How to Comply with the New I-9 Form Requirements and Regulations
As an employer, you are likely familiar with the I-9 form, which verifies an employee’s identity and employment eligibility.
As of August 1, 2023, there’s a new mandated I-9 form, which employers and employees must start using by October 31st. After that date, you will face penalties if you haven’t switched to the new form.
Why the I-9 Form Update?
You might wonder why it was necessary to update the form. Basically, during the pandemic, so many people were hired remotely that the government had to create a way for their documents to be viewed virtually.
The allowance for remote verification of personal documents is now expiring, and all those hired this way will need to have their physical documents examined by the end of August 2023.
Going forward, the USCIS will require physical inspection of all identification documents for the I-9 form, with the exception of those using E-verify.
The form was also changed to make it easier to use and to update the language to make it more in compliance with current DE&I concerns.
Changes to the I-9
The good news is, the new form from the United States Citizenship and Immigration Services (USCIS) is shorter and easier to use. However, there are some key changes you should know.
Some of the more technical changes to the I-9 form include:
- They reduced Sections 1 and 2 to a single-sided sheet by merging multiple fields. Though it looks different, you will need to supply most of the same information.
- They moved the Section 1 Preparer/Translator Certification area to create Supplement A, which is only required when applicable.
- They moved the Section 3 Reverification and Rehire area to create Supplement B, to be used only when applicable.
- In Section 1, they replaced the word “alien” with “noncitizen” and gave further options for “noncitizen national” or “noncitizen authorized to work.”
- The form can now be filled out on tablets and mobile devices, and downloaded more easily, to make it more accessible.
- Updated the notice at the top of the form that explains how to avoid discrimination in the Form I-9 process.
- The List of Acceptable Documents now include some receipts.
- They also updated and reduced the length of the instructions.
As you can tell, most of these changes make the forms easier to use and are more inclusive. Some things that haven’t changed are that both citizens and noncitizen nationals must fill out the form, but independent contractors do not.
Jim Cichanski, Founder & CHRO of Flex HR explains, “these changes greatly reduce the amount of understanding required by your average person to fill out the form. Also, if companies have remote employees, they can use E-verify and a platform like Zoom or Teams to view employee’s documents live virtually.”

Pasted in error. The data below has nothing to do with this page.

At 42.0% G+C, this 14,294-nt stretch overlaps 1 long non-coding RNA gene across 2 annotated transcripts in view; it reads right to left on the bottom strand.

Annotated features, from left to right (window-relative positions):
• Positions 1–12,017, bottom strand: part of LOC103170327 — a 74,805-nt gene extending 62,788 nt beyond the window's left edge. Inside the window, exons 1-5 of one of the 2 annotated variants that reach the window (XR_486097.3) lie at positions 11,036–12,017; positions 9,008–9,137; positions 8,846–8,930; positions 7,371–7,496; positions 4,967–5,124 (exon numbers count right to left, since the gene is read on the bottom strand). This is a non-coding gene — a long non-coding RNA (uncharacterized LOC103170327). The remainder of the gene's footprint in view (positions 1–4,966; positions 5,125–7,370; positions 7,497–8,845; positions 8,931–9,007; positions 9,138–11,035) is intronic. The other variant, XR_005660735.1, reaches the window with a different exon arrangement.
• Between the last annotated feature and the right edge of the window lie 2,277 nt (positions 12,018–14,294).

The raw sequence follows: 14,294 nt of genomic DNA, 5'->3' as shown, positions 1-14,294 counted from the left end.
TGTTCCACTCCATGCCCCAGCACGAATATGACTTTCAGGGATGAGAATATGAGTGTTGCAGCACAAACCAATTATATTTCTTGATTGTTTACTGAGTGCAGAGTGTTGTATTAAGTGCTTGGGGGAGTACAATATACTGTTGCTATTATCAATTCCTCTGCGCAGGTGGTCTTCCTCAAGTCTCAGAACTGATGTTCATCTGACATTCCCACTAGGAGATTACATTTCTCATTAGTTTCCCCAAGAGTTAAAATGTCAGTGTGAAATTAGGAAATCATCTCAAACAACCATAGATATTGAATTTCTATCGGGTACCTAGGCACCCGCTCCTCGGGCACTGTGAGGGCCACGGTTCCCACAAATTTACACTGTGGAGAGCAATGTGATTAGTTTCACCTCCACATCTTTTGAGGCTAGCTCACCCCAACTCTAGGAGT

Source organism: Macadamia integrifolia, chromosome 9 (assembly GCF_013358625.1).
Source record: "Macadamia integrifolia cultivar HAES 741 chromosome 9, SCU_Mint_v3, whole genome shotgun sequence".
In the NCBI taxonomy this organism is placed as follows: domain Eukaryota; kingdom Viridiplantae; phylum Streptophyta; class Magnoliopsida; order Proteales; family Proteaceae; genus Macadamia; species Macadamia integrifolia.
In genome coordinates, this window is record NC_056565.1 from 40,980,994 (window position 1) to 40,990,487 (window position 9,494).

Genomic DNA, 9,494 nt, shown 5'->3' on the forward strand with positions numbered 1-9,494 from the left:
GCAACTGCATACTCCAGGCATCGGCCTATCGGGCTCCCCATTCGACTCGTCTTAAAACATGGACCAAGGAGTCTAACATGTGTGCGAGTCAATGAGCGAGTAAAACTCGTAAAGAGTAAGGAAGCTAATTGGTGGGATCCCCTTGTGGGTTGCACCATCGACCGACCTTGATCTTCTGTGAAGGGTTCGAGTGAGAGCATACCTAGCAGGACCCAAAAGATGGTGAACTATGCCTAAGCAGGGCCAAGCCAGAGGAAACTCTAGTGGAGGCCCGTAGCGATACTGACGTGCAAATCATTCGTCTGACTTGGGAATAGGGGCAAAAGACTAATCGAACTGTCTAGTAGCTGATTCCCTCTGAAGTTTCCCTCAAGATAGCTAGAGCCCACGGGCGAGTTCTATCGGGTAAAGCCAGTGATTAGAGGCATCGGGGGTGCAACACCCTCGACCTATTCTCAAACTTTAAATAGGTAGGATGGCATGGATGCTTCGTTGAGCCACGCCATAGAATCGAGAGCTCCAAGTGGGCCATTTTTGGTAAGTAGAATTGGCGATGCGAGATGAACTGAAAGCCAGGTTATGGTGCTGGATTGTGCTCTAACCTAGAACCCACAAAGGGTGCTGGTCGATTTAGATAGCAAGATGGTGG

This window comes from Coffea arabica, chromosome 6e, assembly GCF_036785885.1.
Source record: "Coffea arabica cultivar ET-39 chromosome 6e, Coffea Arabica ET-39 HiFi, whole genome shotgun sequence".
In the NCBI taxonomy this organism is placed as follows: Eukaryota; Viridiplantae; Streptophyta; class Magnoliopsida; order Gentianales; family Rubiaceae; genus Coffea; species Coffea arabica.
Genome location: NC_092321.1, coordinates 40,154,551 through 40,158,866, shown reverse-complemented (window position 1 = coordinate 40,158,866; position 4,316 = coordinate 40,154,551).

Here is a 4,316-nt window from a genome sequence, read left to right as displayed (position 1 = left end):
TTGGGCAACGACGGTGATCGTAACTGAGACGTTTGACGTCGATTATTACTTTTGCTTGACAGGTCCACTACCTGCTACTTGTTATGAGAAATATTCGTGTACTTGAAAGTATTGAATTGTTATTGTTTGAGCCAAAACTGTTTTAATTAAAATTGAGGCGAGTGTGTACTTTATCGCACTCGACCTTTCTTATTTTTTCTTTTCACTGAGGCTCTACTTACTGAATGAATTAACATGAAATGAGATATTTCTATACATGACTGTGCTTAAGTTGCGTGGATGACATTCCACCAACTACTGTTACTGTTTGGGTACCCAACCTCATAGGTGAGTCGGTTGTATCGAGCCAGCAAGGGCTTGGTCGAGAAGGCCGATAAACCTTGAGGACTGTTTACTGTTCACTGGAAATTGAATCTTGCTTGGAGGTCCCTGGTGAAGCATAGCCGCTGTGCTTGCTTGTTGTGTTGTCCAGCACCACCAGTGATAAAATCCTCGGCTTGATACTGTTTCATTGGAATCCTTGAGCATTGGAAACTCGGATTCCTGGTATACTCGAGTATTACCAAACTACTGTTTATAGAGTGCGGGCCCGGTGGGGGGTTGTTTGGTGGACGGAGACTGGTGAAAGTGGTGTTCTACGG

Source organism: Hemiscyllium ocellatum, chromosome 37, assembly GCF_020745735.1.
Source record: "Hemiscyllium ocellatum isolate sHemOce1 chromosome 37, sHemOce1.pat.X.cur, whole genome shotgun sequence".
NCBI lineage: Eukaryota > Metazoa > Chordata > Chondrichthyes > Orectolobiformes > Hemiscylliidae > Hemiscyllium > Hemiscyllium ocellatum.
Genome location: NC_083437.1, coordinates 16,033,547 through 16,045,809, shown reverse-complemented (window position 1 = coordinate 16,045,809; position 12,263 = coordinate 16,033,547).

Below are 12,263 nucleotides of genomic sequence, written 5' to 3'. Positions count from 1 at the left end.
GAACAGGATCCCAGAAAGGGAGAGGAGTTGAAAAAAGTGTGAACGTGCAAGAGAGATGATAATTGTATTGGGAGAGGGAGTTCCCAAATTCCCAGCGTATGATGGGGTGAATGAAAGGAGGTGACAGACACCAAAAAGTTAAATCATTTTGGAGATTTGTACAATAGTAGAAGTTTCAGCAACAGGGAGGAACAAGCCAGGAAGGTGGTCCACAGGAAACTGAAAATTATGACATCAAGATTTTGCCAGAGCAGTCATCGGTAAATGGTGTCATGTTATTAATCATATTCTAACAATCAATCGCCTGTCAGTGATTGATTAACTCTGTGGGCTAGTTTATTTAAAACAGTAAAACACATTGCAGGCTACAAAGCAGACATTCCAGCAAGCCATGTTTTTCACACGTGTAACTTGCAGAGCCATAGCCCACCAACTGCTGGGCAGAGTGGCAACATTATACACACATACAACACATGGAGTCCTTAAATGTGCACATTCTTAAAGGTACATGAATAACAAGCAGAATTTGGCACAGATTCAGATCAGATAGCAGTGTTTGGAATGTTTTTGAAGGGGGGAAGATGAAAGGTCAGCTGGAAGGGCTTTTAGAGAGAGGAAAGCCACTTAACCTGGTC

How the New I-9 Mandate Affects HR Operations
You will need to have personal documents examined for all employees who had theirs examined virtually, as well as those who are newly hired.
If you complete a Form I-9, and the DHS discovers that an employee you hired is not authorized to work, you are protected by a good faith defense against employer sanctions penalties.
Make sure you have an HR professional or trustworthy individual handling these documents, and legal counsel available should a situation arise.
You may also want to Use E-verify to verify new hires. In fact, some states require it. You’ll need to train those hiring employees how to use E-verify if you want to go this route. If you go that route you MUST do E-verification for all employees.
E-verify will allow you to have them fill out their form and allow you to examine their documentation remotely via a video conference.
When hiring employees, you’ll need to finish filling out (and retaining documentation if you elect to do so) within 3 days of their start date.
You’ll complete section 1 when you hire them, and then section 2 within 3 days of their hire, which requires identification documentation.
If you keep documents, you’ll want a safe place, because of the sensitive information they contain. You also need to have them accessible should the DHS, the U.S. Department of Justice or the U.S. Department of Labor want to inspect them.
If you don’t fill the forms out correctly in a timely manner, you could face penalties that would require you to pay money or face criminal charges.
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Integrating the New I-9 Requirements
To integrate the new I-9, make resources available to those in charge of hiring. It should be part of your onboarding process, along with filling out W-2s and the like.
You will need to have those in charge of onboarding trained to make the onboarding process flow well. If you choose to use E-verify, and likely do your onboarding virtually, you could create a video to train them or hold a webinar.
Looking to the Future
Make sure you are keeping up with any updates to the I-9 going forward.
The good thing about E-verify is that it will help many remote businesses keep their current hiring practices, with only a few tweaks.
At Flex HR, we understand how confusing and technical parts of the hiring process like filling out the I-9 are, and we are here to help you seamlessly integrate it to keep your business running smoothly.